Psychologist Martin Seligman and colleagues developed the “theory of learned helplessness” in the 1960s and 1970s as an explanation for depression. In a key 1967 experiment by Seligman and Maier, dogs that were shocked when there was no way to escape learned to bear the shocks stoically without trying to escape. Later when an escape route was available, they tended not to find it. Having learned that there was nothing to be done to stop the torture, the dogs became less able to learn newly available solutions.
At least in humans, the effect of learned helplessness isn’t just cognitive. The motivation to try new coping responses is reduced. And according to Seligman, an emotional state that resembles depression is inculcated; people who learn that they’re unable to control their own lives become passive and depressed.
As a risk communication concept, learned helplessness (denial type three) is issue-specific rather than global. Learning that we can’t do much about a specific problem makes us passive about that problem, disinclined to take action about it or even to find out more about it.
Denial type three can be conscious or unconscious. Some people – like you – announce that it’s futile to fight. Others just give up.
The boundaries between denial type three and the other two types are fuzzy. If someone’s learned helplessness gets so pervasive that it leads to depression, it starts to look a lot like denial type one: I can’t bear to think about it. The fuzziness works in the other direction too: People who can’t bear the emotional burden of addressing a problem – such as climate change – may defend themselves from that burden by insisting that the problem is hopeless. As for the border between denial types two and three: If you’ve already got too many problems on your worry agenda, it makes sense to focus on the ones that are likelier to prove solvable.
What can we do to fight learned helplessness – your own or someone else’s? I wrote about this at length in a 2012 Guestbook entry entitled “Why are people so politically inactive? Is it denial? Are they sheeple? What can be done?” In that response I tried to distinguish denial (“I can’t bear what I’m feeling”) from hopelessness/helplessness (“I believe there’s no point in trying”). Now I’m calling them denial type one and denial type three respectively.
The “obvious answer” to learned helplessness, I wrote then, “is to try to bolster your audience’s sense of self-efficacy. But I think that may be – in part, anyway – the wrong answer.” I continued:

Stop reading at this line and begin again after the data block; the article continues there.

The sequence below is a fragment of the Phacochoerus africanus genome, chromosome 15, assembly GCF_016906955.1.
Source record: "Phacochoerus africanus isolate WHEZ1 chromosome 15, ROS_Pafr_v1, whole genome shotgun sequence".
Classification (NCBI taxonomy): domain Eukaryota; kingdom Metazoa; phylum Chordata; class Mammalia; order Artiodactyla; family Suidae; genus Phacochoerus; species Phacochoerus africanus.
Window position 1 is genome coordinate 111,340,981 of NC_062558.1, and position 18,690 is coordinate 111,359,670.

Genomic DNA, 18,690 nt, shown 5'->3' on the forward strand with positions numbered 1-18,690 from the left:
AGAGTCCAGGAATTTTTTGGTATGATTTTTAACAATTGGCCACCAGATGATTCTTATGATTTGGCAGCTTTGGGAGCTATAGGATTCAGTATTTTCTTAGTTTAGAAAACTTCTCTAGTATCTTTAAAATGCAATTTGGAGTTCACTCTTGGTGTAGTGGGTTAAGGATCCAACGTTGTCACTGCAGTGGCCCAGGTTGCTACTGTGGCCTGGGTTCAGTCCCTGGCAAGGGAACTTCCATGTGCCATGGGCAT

According to the literature, the best way to increase people’s self-efficacy is to arrange for them to have mastery experiences; success breeds confidence. But there are other ways, most notably modeling (“if she can do it so can I”) and social support (“if he says I can do it, maybe I can”).This time around I want to add three more observations.
I don’t question any of that – but I think it’s probably close-to-irrelevant when someone’s low self-efficacy is mostly a rational response to reality….
Instead of cheerleading for efficacy, my hunch is that it will help more to get on the other side of the risk communication seesaw:
The myth of Sisyphus – the Greek king compelled to roll a boulder uphill forever – is powerful precisely because so much effort really is Sisyphean. It can’t be good risk communication strategy to try to convince people that it isn’t … or, worse, that they should feel like it isn’t whether it is or not.
- “This feels almost futile, doesn’t it?”
- “At most we can only help a little – and maybe not even that!”
- “Even if we win a battle or two, we’re probably not going to change the world.”
And yet things do change….
I think it is good strategy to acknowledge and even proclaim that change and unchangeability are both characteristics of life; that it’s hard to tell which of our efforts might make a (probably small) difference and which efforts are doomed from the outset; and above all that it’s more fun (“fun” in the most serious sense) to take your best shot than to stand around watching.
First, it’s worth noting that tasks often feel Sisyphean when they’re not. To pick one example out of many: I can only guess how discouraging the battle for gay rights must have felt until just the past few years. Governments and companies do everything they can to make their critics’ goals look unachievable. It’s often wise to ignore the impression of futility and pursue the goal.
Second, community organizers are professionals at overcoming people’s false sense of helplessness. Regardless of your political leanings, you’ll find much of value in books like Saul Alinsky’s Rules for Radicals. Among other tips, Alinsky writes about the huge importance of early victories, even manufactured victories achieved by aggressively demanding something that was about to happen anyway.
And third sometimes we really are helpless. Sometime it simply makes sense to give up, and save our efforts for a more achievable goal.
The justly famous “Serenity Prayer” written by theologian Reinhold Niebuhr and popularized by Alcoholics Anonymous asks God to “grant me the serenity to accept the things I cannot change, the courage to change the things I can, and the wisdom to know the difference.” I certainly don’t claim to possess the wisdom to know the difference.